What’s my perfect collection look like? Diversity, uniqueness, and quality would make me feel the proudest about owning such a materialistically ephemeral collection. Those three factors must, then, guide my future collecting intentions because I know I’ll get more CDs. Is it merely enough to say that I want to focus on quality over quantity?
Compared to when I initially kicked it into high gear, I haven’t been packing as much these past few days. The analysis fatigue of processing so much data might be exhausting me. I’ve been looking at this same half-full box for weeks. Though I’m toward the end of listening to most everything in my collection, and there are some good choices, still it feels like the bottom of the barrel. I shouldn’t slow down now.
The day I wrote this essay saw a historic event for Seattle, Washington with the closure of one of its major traffic routes. Did I go? No. I spent the better part of the day shuffling my antiquated media husks. I alphabetized DVDs, prepping them to pack while listening to CDs, and decided what to keep and what to donate/sell. It was even a nice day out! Would I trade all these for digital equivalents?
“This CD smells like cleaner…” If it plays all the way through without skipping, does it matter if the packaging isn’t in great condition? I own too many “fragile” CDs that might have a scuff or two of either my own doing or someone else’s. How do we balance a CD’s inherent fragility with wanting to play them? What if we’re still attached to the idea of listening to an album outside of digital means?
I awake daily, almost violently, with racing thoughts of every remaining task. My mind will calm down as I capture these errant thoughts in my task lists over morning coffee because this forces me to remember how much work I’ve done in just about 6 whirlwind weeks. This photo summarizes that point: while it’s a seemingly chaotic mess, this is it for my CDs left to move. I’ll impulsively clutter the empty shelves, but increasingly less.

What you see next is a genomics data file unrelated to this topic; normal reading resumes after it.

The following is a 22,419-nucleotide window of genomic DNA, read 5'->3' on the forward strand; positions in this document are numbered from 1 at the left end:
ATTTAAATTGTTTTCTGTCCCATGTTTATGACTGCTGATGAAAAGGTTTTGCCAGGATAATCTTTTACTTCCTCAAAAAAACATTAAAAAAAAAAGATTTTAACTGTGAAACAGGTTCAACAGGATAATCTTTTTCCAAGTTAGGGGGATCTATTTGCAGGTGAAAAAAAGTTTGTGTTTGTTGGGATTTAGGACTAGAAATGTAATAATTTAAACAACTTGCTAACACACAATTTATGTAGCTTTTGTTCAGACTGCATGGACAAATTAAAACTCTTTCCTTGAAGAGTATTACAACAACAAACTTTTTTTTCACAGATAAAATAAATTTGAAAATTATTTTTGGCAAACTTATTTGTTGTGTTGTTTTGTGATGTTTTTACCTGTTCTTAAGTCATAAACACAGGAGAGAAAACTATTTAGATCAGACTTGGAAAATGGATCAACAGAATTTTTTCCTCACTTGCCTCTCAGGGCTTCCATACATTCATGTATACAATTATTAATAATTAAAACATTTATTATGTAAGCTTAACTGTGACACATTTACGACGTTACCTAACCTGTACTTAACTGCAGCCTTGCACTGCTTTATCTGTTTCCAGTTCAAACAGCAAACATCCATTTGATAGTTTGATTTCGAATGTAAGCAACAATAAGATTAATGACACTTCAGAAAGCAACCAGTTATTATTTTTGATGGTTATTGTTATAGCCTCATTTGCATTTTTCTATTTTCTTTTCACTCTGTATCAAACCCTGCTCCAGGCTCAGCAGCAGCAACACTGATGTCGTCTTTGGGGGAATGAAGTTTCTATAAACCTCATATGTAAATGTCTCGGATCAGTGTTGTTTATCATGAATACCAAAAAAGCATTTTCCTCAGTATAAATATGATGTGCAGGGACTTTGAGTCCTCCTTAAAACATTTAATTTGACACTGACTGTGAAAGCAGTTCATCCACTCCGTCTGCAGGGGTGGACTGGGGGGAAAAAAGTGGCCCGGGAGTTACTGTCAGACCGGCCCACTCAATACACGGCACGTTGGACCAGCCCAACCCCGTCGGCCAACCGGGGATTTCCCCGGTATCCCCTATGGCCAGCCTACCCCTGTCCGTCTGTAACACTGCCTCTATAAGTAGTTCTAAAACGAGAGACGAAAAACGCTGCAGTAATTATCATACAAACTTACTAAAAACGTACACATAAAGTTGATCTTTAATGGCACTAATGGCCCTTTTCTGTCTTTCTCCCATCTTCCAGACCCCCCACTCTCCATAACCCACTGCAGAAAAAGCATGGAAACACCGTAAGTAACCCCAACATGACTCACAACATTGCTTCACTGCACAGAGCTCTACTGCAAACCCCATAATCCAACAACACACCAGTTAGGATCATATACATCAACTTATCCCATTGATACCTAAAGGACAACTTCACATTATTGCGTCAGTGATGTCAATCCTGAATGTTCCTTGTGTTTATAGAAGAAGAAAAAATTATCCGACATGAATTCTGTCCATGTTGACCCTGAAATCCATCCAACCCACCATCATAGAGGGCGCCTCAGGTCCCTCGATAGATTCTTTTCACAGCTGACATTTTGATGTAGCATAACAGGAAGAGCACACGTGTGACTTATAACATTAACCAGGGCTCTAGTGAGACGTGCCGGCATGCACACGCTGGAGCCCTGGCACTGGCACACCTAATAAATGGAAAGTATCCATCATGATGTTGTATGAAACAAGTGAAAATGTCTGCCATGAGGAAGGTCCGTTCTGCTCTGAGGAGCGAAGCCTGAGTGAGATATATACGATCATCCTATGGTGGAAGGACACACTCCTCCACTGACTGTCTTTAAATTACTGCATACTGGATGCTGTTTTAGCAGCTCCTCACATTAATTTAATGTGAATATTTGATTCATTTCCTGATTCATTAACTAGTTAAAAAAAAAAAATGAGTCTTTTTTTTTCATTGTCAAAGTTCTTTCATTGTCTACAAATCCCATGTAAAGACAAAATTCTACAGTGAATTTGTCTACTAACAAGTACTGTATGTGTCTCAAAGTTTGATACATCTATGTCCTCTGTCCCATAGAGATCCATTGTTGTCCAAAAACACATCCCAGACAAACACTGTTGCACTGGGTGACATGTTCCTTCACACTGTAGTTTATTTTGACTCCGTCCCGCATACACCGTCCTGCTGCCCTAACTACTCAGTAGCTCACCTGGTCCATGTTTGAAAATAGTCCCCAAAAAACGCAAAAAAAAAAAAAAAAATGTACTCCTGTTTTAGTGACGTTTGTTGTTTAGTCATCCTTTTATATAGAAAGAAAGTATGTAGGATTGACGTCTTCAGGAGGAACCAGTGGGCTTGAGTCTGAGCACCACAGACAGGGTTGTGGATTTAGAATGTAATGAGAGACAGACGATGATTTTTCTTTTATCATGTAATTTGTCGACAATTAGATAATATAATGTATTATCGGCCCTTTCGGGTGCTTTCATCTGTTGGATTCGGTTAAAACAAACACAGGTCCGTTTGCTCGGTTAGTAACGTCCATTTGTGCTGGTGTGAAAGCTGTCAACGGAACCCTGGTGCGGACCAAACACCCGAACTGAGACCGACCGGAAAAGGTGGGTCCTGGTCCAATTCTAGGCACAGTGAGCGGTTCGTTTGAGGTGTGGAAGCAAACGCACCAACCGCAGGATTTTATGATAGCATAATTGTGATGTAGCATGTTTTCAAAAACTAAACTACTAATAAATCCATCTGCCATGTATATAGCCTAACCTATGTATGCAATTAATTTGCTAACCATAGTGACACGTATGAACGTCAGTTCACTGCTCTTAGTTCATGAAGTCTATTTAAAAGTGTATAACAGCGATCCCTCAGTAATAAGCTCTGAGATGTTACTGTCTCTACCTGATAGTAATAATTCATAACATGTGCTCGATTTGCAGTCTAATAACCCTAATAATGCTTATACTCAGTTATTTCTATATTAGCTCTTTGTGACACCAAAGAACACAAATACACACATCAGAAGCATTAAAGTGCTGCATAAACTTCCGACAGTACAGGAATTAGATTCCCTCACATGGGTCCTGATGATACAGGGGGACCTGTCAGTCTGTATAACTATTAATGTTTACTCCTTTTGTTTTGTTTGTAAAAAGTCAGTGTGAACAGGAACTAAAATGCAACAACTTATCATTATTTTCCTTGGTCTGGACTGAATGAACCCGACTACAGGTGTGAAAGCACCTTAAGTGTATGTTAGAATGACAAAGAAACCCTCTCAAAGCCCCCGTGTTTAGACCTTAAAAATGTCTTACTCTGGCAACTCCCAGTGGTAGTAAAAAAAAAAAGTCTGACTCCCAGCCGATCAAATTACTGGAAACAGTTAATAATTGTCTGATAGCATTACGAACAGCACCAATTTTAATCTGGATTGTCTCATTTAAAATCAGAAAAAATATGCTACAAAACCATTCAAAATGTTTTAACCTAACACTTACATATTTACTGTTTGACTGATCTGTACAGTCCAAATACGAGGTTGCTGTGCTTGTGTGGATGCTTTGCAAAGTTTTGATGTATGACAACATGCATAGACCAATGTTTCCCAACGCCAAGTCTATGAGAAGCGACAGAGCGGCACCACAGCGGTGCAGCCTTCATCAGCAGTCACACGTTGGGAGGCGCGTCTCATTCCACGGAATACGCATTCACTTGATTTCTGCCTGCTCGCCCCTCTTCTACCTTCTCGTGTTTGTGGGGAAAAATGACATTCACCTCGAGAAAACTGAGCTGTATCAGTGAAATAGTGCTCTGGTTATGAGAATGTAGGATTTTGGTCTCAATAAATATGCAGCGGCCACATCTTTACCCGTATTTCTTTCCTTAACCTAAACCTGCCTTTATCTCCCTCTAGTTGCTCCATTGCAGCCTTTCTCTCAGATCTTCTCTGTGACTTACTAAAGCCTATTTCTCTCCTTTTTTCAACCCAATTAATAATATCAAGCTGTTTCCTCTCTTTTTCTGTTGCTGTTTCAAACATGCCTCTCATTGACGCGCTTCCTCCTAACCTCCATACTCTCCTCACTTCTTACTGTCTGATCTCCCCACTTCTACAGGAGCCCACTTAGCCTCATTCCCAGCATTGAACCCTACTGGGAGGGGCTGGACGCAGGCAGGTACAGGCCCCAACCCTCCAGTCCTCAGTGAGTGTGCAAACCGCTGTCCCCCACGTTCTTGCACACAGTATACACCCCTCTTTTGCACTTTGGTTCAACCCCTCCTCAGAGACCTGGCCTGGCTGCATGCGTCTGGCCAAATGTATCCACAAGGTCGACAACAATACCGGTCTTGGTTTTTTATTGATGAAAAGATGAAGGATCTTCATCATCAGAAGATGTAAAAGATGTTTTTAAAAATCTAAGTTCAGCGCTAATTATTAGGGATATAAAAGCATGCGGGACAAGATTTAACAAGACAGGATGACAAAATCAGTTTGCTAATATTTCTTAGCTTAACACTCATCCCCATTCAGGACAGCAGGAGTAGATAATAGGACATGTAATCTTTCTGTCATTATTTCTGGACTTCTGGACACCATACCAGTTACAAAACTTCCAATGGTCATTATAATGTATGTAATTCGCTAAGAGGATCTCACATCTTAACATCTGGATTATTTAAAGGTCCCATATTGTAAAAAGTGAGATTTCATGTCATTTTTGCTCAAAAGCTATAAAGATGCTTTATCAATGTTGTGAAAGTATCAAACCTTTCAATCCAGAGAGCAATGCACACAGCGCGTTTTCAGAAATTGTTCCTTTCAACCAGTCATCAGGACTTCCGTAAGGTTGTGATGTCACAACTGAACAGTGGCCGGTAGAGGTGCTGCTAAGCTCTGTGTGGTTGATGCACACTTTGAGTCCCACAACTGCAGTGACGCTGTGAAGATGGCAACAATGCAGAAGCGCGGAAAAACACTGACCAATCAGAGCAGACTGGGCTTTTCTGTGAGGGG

I can’t even count the number of times I’ve pondered over whether or not I own some CD, but I know the last time. I found a cheap CD in a big box store, and after some frustrating minutes, attempting to check my catalog through a spotty wireless signal, I left, empty-handed. I will never let my collections or my life get as disorganized as this and I have two tools that will guarantee that.
I can’t count how many hours I’ve spent doing data management… of albums I’ve heard. It started off innocently enough: what were all the 20 or 50 albums I’ve heard? Oh, let’s go check out some CDs at the library. At some point between then and now, this cataloging debauchery has surpassed 6,742 entries, and I also somewhere along the way learned not to focus all my efforts on filling out album spreadsheets. It’s as easy as… distraction…?
Let’s say you donate three books to your local thrift store: a book that is waterlogged, a book that is overly common, and a book that is innocently quite valuable. What happens to these three little books? The waterlogged book will most likely in the trash compactor or recycling bin. The valuable book will end up in the store. But how about that 10th copy of a book the thrift store has that hasn’t sold?
Let’s say you’re in the process of curating your collections of music, movies, or whatnots. Passing your collecting nadirs, perhaps you’ve become disillusioned with turning a profit on any of your excesses? Maybe you’ve earnestly tried selling decent stuff at fair prices, only to have to deal with timesinks: lowballer, no-shows, or arguments with buyers at stores or through private sales? What if your local thrift store is similarly disillusioned with all these old media?
After doing large swaths of work, our natural inclination is to take it easy. That’s fine if it’s just some casual work, but if it’s a large project like moving and learning decluttering simultaneously, there’s always more to do. The trick is pacing yourself physically and mentally so you can accomplish more each day, so rather than completely slow down, it’s good to idly distract ourselves. For my wildly disorganized collection, that means ballpark alphabetizing.